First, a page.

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The purpose of this study is to compare traditional triple antibiotic therapy against dual single day dosing antibiotic therapy in the management of perforated appendicitis in children.
Triple antibiotic therapy providing broad spectrum coverage of gram positive, gram negative and anaerobic bacteria has long been the standard treatment for perforated appendicitis in children. This regimen has traditionally consisted of ampicillin, gentamicin, and clindamycin. The dosing regimen for these medications are quite frequent, as follows: ampicillin (every 6 hours), gentamicin (every 8 hours), and clindamycin (every 8 hours), until there is no evidence for postoperative infection, usually 5 to 7 days. Further, gentamicin is an aminoglycoside with known renal and ototoxic side effects. Its therapeutic window is small necessitating measurement of serum levels to maintain therapeutic levels and avoid toxicity. The contemporary selection of antibiotics includes very few drugs that require such monitoring.
Monotherapy with newer broad-spectrum agents such as piperacillin/tazobactam for intraabdominal infections has recently been demonstrated to be equally efficacious as traditional triple therapy. Such data calls into question the need for such onerous antibiotic regimens which include a nephrotoxic agent (gentamycin). However, the benefits of monotherapy are outweighed by the increased expense of the antibiotic, and the ongoing cumbersome dosing schedule of 3-4 doses daily. We have recently moved to a dual antibiotic regimen (ceftriaxone and metronidazole) which provides excellent antimicrobial coverage and can be dosed on a once daily dosing schedule with an identical duration of therapy as for the triple antibiotic regimen. This regimen has proven effective in adults with intraabdominal infections such as perforated appendicitis. Further, ceftriaxone plus metronidazole has been shown equal to the aforementioned monotherapy schedule with piperacillin/tazobactam in children with complicated perforated appendicitis. The advantages of dual antibiotic therapy with once a day dosing for children with perforated appendicitis are immense, especially if the antibiotics are well tolerated, less expensive, and have a simple dosing schedule. Additionally, neither drug is nephrotoxic; both have broad therapeutic ranges and therefore require no serum level measurements. This translates into less blood draws, less time patients need to be receiving infusions, and less utilization of nursing resources. These advantages would be expected to culminate in greater nursing and patient satisfaction. The purpose of this study is to scientifically compare the traditional triple antibiotic regimen to dual antibiotic regimen for children with perforated appendicitis, quantify its significance, and report our findings to physicians caring for these children.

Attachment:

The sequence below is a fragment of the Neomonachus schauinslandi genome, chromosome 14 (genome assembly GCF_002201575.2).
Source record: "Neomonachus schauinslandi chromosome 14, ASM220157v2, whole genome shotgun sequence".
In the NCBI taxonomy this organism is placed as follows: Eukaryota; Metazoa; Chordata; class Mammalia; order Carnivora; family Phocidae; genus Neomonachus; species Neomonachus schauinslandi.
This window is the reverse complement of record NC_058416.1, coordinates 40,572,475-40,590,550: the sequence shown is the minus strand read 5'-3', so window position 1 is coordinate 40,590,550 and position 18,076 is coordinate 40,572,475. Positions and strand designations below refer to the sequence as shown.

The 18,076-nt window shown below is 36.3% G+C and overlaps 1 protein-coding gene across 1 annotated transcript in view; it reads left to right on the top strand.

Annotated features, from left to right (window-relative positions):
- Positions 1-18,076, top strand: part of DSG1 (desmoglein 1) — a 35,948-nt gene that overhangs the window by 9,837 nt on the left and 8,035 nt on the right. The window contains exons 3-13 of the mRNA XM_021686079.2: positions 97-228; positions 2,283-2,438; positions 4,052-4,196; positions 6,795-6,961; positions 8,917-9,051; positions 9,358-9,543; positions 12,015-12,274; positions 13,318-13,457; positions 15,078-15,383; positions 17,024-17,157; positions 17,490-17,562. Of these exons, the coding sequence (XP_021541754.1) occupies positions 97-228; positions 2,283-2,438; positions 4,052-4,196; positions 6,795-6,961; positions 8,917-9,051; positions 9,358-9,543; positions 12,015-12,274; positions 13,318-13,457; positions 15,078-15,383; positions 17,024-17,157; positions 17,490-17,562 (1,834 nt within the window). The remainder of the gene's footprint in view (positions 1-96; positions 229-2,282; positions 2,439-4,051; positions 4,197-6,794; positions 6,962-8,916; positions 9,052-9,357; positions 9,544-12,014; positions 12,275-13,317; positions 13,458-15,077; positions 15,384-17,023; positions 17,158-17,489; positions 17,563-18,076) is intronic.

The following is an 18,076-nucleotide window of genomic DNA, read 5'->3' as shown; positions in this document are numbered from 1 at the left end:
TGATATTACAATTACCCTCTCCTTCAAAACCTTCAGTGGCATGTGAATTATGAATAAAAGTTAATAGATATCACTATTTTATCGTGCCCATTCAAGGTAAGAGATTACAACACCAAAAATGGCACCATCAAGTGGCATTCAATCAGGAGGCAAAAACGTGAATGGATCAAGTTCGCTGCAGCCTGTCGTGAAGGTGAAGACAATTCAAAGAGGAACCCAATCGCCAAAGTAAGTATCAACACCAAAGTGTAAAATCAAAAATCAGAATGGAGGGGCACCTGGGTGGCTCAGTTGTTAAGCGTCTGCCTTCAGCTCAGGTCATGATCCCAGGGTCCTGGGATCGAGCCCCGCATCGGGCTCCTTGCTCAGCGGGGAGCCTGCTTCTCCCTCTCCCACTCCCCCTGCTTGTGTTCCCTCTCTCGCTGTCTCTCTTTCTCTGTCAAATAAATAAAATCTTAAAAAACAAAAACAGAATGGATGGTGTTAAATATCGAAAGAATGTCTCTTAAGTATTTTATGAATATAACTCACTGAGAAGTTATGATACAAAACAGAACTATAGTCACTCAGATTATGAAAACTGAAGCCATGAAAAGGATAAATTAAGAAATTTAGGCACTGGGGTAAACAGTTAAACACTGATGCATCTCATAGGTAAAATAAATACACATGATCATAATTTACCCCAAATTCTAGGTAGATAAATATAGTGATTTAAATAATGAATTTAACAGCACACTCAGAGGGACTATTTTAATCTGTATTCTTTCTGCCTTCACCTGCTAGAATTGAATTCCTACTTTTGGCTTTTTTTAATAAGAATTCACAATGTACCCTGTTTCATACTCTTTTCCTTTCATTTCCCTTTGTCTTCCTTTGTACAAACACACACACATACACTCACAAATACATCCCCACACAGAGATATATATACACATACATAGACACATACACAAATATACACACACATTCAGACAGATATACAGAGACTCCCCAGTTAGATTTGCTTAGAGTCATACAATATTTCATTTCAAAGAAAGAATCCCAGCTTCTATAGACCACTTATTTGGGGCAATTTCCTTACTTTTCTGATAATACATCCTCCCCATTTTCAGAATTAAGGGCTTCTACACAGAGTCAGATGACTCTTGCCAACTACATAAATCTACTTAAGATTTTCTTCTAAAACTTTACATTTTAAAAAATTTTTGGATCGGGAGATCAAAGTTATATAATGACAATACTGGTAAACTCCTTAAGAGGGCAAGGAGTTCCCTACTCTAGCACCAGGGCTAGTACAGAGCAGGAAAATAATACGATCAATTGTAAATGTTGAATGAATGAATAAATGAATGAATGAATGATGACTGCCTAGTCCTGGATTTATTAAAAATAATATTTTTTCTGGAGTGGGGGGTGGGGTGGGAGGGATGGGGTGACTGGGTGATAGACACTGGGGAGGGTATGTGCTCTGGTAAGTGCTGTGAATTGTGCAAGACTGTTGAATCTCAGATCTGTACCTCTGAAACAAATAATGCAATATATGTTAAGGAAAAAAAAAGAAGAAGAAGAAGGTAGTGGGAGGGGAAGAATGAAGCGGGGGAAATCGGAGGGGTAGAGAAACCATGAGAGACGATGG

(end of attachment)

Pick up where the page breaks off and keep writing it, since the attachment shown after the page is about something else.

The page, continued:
This will be a prospective randomized study involving children who undergo appendectomy for perforated appendicitis. All patients will receive antibiotics (ceftriaxone and flagyl) preoperatively. The determination of perforation will be made by the surgeon at the time of the operation. Perforation will be determined by either identifying a perforation in the appendix itself, or by identifying anaerobic odors emanating from the abdominal cavity during operation (sniff test). Once perforated appendicitis has been documented, the parents/guardians of the patient will be informed of the option to participate in the prospective randomized study. Patients whose parents agree and consent to enroll in the study will then be randomized to one of 2 groups based on a sequential randomization number created by Steve Simon, PhD.
Based on a power analysis of length of stay, performed by Dr. Simon, 50 patients in each of the two arms of the study will provide a power of 82% with an alpha level of 0.05. Dr. Simon feels that this level is appropriate for this study.